ISLAMABAD — Pakistan has announced a successful test of its indigenous anti-ship missile, which appears to be a variant of the Babur land-attack cruise missile family.
According to a statement released Jan. 3 by the country’s Navy, the Harbah is a “Surface to Surface anti-ship missile with Land Attack capability” and was launched from the new Azmat Block II-class fast-attack craft Himmat, commissioned in July 2017.
The missile accurately hit its target, as demonstrated in a video compilation of the test showing both the Harbah’s launch from the Himmat and its impact on a ship target.
“The successful live weapon firing has once again demonstrated the credible fire power of Pakistan Navy and the impeccable level of indigenization in high tech weaponry achieved by Pakistan’s defense industry. This is a clear manifestation of Government’s resolve to achieve self reliance in this field,” the Navy said.
The test was witnessed by naval chief Adm. Zafar Mahmood Abbasi from aboard the Perry-class frigate Alamgir (former U.S. Navy frigate McInerney), who “emphasized the need to capitalize on indigenous defense capabilities and reduce reliance on foreign countries.”
He “reaffirmed the resolve of Pakistan Navy to ensure seaward defense of Pakistan and safeguard national maritime interests at all costs.”
As reported by Defense News when steel was cut for the Himmat in late December 2016, images of the design appeared to depict it would carry new anti-ship missiles, possibly an anti-ship variant of the Babur land-attack cruise missile.
Two months earlier, at Pakistan’s biennial defense exhibition IDEAS, a spokesman for the Navy informed Defense News that the Azmat Block II boats would be equipped with indigenous anti-ship missiles, though the spokesman did not identify the type.
A test of an unnamed, shore-based anti-ship missile reported by Defense News in March 2017 further reinforced speculation that an anti-ship variant of the Babur cruise missile had been developed. Images from the Jan. 3 test confirm this to have been correct.
Pakistan has been increasingly concerned over India’s impressive naval expansion program, something that will further widen the huge naval imbalance between the two countries.
Asked whether the Harbah will become the Navy’s standard anti-ship missile, Brian Cloughley — author, analyst and former Australian defense attache to Islamabad — said he expects this to be the case.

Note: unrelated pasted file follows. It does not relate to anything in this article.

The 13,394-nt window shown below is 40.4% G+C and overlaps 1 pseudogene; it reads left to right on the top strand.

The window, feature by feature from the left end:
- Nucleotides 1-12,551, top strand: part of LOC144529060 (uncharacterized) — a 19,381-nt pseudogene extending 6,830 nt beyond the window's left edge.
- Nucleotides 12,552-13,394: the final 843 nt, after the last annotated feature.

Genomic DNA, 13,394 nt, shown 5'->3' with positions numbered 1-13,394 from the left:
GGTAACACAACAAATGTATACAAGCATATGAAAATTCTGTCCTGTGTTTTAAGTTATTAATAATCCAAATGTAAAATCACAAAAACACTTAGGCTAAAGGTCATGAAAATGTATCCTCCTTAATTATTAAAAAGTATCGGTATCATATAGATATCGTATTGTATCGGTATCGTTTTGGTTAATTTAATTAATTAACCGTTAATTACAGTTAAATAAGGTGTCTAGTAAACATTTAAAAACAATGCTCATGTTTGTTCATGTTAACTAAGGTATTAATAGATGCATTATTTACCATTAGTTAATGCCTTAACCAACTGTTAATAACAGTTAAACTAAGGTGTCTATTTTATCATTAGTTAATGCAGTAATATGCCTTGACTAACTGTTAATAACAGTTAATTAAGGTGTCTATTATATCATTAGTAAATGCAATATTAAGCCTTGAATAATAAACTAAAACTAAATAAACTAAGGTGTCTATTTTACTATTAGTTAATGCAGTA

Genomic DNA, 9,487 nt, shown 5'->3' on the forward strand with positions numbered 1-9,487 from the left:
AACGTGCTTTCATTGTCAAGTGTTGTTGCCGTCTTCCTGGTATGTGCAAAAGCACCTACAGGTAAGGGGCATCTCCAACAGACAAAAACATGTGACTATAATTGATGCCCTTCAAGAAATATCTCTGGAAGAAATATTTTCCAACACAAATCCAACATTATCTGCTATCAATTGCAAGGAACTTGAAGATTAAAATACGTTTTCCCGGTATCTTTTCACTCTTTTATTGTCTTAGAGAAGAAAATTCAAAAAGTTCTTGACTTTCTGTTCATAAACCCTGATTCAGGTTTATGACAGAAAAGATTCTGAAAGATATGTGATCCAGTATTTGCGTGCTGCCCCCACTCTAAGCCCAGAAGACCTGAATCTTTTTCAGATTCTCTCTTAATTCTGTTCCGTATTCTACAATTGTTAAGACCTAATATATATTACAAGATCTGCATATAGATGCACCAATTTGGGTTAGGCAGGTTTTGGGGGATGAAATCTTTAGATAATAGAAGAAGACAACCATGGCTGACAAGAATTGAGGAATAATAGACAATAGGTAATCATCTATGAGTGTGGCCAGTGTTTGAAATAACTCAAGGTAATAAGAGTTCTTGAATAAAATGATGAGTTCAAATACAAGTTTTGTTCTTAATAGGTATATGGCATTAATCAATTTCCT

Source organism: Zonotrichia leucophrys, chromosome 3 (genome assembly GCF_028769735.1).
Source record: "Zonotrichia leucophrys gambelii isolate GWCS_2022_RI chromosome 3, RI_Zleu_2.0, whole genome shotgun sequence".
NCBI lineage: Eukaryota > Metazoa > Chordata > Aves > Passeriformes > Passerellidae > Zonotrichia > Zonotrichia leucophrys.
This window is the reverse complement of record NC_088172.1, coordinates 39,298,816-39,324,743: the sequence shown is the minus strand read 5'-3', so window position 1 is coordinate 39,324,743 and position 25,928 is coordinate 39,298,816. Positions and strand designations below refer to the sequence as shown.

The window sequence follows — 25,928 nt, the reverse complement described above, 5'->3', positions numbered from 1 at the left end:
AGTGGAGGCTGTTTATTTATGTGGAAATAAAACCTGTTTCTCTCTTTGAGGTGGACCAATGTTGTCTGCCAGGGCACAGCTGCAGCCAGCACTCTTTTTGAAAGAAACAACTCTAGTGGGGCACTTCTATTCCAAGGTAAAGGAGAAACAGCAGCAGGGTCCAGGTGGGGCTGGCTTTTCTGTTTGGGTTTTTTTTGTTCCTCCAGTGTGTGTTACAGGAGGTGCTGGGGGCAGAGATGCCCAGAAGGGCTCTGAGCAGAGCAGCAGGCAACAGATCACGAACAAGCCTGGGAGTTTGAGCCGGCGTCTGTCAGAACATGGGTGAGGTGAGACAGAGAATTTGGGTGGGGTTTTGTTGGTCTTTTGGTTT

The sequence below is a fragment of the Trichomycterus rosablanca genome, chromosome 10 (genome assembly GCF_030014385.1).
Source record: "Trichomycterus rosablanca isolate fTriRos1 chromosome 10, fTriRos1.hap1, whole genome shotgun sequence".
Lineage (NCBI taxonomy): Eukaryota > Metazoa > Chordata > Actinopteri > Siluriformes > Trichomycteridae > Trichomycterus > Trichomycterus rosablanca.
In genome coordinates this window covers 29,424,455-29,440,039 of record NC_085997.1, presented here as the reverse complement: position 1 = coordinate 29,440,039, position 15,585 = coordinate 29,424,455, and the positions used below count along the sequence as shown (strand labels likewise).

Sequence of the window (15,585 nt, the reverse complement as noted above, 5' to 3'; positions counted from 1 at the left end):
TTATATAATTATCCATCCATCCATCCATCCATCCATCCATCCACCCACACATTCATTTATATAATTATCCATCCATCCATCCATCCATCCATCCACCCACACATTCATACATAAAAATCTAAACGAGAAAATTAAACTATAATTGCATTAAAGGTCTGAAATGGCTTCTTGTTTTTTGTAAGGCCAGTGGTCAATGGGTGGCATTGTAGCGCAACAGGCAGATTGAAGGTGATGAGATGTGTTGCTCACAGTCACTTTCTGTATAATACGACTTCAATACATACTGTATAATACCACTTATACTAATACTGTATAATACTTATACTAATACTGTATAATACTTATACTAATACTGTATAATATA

Although the Harbah will help Pakistan project control over more of the Arabian Sea, he said, “I don’t think it’ll keep the Indians awake at night.”
Malcolm Davis, a senior analyst for defense strategy and capability at the Australian Strategic Policy Institute, believes the Harbah is “a step up for the Pakistan Navy.”
“It offers both anti-ship and land-attack. If it’s based on the Babur, then it has a range of up to 700 kilometers, which, whilst not very long range, is sufficient to be militarily useful and certainly better than older systems such as Harpoon and C-802,” he said.
As to whether it would help keep Indian warships at bay, he said: “I think in terms of India’s Navy, it would depend on context. How many such missiles might be launched — a single [anti-ship cruise missile] most likely would be shot down by anti-ship missile defense systems on [Indian Navy] vessels. How good are Indian Navy defenses? That includes radar systems and their ability to detect sea-skimming missiles early.
“So it’s hard to say specifically whether this missile will be effective at the time it is used. Clearly the land-attack capability is also important and adds to Pakistani Navy capability vis-a-vis India.”
Further indigenization efforts are focused on closing the critical gap in air defense capabilities. The same naval spokesman that informed Defense News about an indigenous anti-ship missile program also mentioned an indigenous air defense missile project.
He said the Chinese medium-range LY-80N has already been selected and a platform equipped with the missile would be acquired, as revealed by the recent news of a deal for a
Type 054A Jiangkai II frigate. He also stated there were no immediate plans to replace the FM-90 short-range air defense system that equips the F-22P Sword-class frigates.
Considering the bulk of the FM-90 system, however — only eight missiles are capable of being carried by the F-22P frigates — it is possible a smaller, short-range missile is being developed for those vessels unable to be equipped with the FM-90.
The next Pakistani missile program to break cover, therefore, may be such a system.
Usman Ansari is the Pakistan correspondent for Defense News.